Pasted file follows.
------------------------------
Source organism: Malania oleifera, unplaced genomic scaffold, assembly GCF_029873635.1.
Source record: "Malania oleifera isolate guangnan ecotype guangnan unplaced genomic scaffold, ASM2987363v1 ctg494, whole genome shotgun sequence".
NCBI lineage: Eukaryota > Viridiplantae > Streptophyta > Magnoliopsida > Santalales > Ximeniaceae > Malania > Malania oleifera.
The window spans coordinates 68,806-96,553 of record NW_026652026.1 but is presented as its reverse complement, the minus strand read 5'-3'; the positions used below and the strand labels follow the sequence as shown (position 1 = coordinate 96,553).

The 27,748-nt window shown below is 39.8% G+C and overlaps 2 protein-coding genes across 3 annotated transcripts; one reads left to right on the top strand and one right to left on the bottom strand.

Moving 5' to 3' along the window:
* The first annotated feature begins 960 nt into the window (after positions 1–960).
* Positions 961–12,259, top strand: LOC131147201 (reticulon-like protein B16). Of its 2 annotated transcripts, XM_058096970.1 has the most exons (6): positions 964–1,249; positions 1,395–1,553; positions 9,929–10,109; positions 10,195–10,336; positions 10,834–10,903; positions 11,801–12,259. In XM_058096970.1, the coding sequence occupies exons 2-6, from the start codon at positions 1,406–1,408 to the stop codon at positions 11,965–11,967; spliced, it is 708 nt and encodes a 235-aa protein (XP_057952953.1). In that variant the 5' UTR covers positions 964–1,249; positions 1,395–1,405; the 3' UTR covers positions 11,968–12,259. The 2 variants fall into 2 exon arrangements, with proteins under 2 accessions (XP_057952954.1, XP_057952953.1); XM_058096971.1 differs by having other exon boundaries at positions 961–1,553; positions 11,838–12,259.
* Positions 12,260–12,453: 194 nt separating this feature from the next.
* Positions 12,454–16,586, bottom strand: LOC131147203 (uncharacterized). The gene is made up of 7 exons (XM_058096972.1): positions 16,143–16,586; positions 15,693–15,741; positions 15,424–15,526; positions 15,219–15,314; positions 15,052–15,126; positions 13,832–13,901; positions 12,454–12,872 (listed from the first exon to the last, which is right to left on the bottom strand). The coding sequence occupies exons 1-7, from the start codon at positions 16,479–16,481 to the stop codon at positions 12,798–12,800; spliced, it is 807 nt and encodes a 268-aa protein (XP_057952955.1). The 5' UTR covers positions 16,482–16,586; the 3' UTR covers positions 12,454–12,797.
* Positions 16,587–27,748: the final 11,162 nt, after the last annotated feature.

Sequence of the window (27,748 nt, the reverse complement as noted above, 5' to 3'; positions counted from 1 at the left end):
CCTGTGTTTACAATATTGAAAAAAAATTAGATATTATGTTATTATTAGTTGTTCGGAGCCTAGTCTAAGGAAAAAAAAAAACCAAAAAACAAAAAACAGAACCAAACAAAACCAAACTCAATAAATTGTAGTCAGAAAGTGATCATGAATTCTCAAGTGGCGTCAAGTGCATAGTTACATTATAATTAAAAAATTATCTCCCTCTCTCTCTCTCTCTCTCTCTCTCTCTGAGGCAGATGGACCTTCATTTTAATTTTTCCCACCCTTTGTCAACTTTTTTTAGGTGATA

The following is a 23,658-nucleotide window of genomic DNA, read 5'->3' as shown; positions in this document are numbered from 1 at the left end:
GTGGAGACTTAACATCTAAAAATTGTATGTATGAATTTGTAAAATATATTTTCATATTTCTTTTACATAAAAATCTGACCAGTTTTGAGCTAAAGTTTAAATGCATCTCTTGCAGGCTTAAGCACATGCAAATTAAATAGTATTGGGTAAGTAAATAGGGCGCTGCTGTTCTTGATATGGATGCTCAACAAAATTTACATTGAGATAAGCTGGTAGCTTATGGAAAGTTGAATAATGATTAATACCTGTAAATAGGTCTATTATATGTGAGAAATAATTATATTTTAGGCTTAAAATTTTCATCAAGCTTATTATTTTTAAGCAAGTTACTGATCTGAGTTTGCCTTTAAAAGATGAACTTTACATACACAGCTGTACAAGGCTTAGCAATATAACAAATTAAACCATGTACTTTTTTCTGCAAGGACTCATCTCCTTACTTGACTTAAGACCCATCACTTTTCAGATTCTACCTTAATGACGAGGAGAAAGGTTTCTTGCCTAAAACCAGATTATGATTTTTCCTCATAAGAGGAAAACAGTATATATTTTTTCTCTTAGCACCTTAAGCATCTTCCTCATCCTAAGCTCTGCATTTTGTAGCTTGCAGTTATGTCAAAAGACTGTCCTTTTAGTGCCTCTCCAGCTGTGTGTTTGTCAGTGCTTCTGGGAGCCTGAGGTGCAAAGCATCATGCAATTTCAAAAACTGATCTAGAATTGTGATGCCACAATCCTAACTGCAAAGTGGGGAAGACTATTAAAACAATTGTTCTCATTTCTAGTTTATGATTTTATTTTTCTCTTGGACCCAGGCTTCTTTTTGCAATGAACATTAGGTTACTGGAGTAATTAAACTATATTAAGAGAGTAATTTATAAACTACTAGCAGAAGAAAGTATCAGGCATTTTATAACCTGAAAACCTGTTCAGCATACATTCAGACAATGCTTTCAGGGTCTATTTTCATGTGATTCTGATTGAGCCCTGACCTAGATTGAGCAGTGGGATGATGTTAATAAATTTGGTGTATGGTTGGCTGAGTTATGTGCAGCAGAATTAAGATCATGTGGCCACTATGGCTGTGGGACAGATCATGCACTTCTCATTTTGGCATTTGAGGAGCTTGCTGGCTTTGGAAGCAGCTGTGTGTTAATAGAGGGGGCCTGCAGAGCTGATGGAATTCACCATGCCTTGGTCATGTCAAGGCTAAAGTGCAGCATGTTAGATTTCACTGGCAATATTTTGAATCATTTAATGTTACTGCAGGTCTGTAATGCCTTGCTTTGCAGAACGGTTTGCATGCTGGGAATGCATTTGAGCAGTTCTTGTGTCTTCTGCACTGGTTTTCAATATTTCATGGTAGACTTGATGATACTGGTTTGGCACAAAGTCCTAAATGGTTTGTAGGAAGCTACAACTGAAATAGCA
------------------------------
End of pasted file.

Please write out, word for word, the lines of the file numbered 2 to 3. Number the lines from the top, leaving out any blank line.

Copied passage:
Source record: "Malania oleifera isolate guangnan ecotype guangnan unplaced genomic scaffold, ASM2987363v1 ctg494, whole genome shotgun sequence".
NCBI lineage: Eukaryota > Viridiplantae > Streptophyta > Magnoliopsida > Santalales > Ximeniaceae > Malania > Malania oleifera.